Hello movie lovers!
Well it is my absolute delight in bringing this review to the public. This movie The Intouchables, shown at the Gem Theatre for one night only, was spectacular! It was brought in as a Spotlight Films presentation and I had the pleasure of seeing it.
Funny enough, I was not feeling well before going, but boy once I got there, I forgot my sniffles and laughed, cried – the whole nine yards.
This is a French film so it had subtitles, and after several minutes, one got completely used to them. It was made in 2011 and was voted the cultural event in France for that year. The two main characters are unknown to me, Francois Cluzet and Omar Sy, one French the other from Senegal and what chemistry they had.
It is based on the true story of Phillipe Pozzo di Borgo and his helper Abdel Sellou and takes place in Paris.
Apparently Sy received the Cesar award for best actor in 2012; this is an honorary French award and he is the first black man to win such a coveted award.
It is set in the lavish apartment of Mr. di Borgo who is quadriplegic from a handgliding accident. He is a widow and very wealthy.
Sy plays the role of a young man lost in life, having been in trouble with the law, but seems to be trying to straighten himself out. Sy goes to get a signature from anyone who will give him one, to say he has applied for work; lo and behold, he lands the job.
As he gets trained into how to care for someone disabled, there are some very funny moments as well as some emotional ones. The fact that this young man has humour, little pity and treats his new boss like the man he once was, wins the heart of the older man.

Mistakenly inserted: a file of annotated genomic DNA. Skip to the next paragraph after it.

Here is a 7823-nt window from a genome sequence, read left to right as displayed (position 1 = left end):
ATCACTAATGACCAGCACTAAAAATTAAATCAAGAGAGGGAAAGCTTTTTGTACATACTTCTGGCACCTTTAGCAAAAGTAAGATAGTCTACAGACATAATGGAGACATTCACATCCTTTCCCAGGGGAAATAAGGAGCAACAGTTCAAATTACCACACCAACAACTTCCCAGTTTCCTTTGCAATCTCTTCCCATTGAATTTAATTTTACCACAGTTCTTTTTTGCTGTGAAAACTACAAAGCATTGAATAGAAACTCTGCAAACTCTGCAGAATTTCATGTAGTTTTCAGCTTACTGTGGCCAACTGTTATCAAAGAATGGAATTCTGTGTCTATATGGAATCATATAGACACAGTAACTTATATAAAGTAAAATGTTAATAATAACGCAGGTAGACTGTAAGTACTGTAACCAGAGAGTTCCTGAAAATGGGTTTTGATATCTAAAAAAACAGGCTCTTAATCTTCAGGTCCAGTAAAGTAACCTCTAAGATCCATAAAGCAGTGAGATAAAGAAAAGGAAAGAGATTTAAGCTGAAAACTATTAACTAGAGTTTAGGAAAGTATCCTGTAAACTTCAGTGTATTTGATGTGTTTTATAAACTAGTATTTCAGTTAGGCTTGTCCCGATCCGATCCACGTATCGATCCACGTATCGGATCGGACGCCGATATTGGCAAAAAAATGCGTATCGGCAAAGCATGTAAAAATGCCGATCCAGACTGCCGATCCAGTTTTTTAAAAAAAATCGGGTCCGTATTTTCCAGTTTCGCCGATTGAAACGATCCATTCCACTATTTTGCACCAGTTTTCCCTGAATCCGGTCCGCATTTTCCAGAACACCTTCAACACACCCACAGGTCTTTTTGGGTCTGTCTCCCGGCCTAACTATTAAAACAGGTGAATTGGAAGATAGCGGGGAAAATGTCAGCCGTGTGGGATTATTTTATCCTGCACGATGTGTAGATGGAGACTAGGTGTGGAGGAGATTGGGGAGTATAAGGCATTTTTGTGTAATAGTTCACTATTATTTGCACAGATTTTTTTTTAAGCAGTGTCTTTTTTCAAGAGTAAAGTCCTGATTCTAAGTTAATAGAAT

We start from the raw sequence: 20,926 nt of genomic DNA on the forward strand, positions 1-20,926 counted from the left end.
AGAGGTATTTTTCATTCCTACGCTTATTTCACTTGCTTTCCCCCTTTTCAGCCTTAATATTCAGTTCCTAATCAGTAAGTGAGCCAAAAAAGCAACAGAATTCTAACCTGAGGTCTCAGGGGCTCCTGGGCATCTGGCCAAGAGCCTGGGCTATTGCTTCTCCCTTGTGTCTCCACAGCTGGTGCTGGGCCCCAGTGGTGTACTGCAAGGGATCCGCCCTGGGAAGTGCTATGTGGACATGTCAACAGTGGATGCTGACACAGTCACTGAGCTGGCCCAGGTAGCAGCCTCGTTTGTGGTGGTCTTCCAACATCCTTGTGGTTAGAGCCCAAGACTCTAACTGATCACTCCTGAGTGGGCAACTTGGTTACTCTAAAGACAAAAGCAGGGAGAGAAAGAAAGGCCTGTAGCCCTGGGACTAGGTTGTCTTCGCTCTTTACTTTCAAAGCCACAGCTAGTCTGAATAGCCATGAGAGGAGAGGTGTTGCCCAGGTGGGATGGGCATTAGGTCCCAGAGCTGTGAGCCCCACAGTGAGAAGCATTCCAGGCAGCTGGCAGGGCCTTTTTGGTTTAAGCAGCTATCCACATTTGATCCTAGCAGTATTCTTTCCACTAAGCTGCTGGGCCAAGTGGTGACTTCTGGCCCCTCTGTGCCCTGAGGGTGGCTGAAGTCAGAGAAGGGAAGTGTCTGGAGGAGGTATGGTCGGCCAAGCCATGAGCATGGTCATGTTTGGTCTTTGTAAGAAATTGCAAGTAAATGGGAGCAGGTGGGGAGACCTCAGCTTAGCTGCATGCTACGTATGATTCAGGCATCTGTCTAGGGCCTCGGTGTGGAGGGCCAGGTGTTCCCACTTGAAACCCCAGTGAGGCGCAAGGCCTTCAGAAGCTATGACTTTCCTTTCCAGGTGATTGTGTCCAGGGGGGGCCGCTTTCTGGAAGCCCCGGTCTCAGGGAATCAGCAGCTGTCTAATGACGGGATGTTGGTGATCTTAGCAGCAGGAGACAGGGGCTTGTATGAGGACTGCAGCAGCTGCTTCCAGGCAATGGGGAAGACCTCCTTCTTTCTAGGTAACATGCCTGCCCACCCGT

Of course, there are other problems arising, especially with Sy’s extended large family, who are poor and one is into some criminal stuff.
This is definitely one of the finest movies I have had the pleasure of seeing. It contains the gamut of emotions, laughter, sadness, compassion, music and lastly but certainly not least, some romance. There is a strong message also in the film, pity does not help any situation, humour and genuine caring gets the vote every time.
The other players in this movie, particularly the other staff members of the household, are also very good, making the atmosphere in this lovely home, colourful and interesting.
It was very nice to see the city of Paris, a nice change indeed.
Please do not miss this one should you get the opportunity to do so, that would be a mistake. The film renews one’s faith in the human race.
– Liz Martin is a film critic for the Grand Forks Gazette, a movie lover, cello player and happy retiree